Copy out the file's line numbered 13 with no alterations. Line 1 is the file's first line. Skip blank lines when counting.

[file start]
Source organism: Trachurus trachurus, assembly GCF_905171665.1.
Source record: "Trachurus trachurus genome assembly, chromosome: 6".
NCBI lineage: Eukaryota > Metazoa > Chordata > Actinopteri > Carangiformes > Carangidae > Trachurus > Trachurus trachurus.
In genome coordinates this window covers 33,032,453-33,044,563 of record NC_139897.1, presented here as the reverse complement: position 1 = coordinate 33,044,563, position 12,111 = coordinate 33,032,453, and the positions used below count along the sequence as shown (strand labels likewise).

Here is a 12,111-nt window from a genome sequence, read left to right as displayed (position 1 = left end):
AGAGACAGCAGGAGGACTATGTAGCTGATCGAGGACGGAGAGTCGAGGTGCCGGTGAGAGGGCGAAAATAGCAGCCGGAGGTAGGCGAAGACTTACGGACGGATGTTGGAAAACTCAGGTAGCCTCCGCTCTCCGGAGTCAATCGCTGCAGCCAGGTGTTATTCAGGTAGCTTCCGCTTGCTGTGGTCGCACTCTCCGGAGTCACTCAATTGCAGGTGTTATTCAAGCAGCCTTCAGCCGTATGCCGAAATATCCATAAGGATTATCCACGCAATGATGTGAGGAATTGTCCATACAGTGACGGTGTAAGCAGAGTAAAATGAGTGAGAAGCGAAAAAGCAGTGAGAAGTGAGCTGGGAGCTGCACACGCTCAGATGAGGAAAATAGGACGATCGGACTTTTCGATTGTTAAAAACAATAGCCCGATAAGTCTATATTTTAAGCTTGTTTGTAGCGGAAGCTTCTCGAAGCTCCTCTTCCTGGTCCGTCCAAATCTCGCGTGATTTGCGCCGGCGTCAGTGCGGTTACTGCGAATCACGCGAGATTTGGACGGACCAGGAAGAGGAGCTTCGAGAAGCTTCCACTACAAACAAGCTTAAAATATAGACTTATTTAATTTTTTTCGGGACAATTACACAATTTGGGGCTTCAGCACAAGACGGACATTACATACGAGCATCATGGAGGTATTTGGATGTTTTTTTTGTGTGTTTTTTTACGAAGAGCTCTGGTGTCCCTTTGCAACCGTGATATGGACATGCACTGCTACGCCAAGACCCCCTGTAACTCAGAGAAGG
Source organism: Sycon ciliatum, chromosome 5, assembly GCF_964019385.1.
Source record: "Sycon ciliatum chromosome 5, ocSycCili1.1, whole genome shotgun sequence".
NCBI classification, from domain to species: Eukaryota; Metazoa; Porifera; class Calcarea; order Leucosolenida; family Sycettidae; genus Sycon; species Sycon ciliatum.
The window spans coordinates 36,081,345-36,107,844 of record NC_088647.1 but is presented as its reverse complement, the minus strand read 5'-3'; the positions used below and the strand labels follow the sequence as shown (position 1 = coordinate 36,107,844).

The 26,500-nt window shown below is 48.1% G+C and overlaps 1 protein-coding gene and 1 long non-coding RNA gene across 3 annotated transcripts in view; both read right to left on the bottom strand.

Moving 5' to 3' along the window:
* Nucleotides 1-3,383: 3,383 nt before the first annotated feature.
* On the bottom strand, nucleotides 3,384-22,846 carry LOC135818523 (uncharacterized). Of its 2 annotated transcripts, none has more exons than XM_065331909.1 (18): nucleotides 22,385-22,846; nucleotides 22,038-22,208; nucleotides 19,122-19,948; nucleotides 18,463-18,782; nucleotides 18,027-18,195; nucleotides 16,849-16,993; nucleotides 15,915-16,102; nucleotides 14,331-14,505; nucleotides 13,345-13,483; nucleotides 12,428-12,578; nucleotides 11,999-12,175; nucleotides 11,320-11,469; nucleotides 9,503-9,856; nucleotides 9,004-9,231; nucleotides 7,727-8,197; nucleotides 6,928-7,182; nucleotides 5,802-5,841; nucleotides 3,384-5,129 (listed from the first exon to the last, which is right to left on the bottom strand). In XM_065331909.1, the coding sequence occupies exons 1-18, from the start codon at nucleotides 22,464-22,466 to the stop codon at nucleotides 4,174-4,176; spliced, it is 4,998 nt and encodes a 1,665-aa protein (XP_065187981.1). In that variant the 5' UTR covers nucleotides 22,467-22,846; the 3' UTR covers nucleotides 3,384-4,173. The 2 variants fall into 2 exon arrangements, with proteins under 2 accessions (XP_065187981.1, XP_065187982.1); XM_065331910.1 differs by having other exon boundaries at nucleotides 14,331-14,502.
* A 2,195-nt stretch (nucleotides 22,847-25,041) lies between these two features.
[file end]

* Nucleotides 1-3,383: 3,383 nt before the first annotated feature.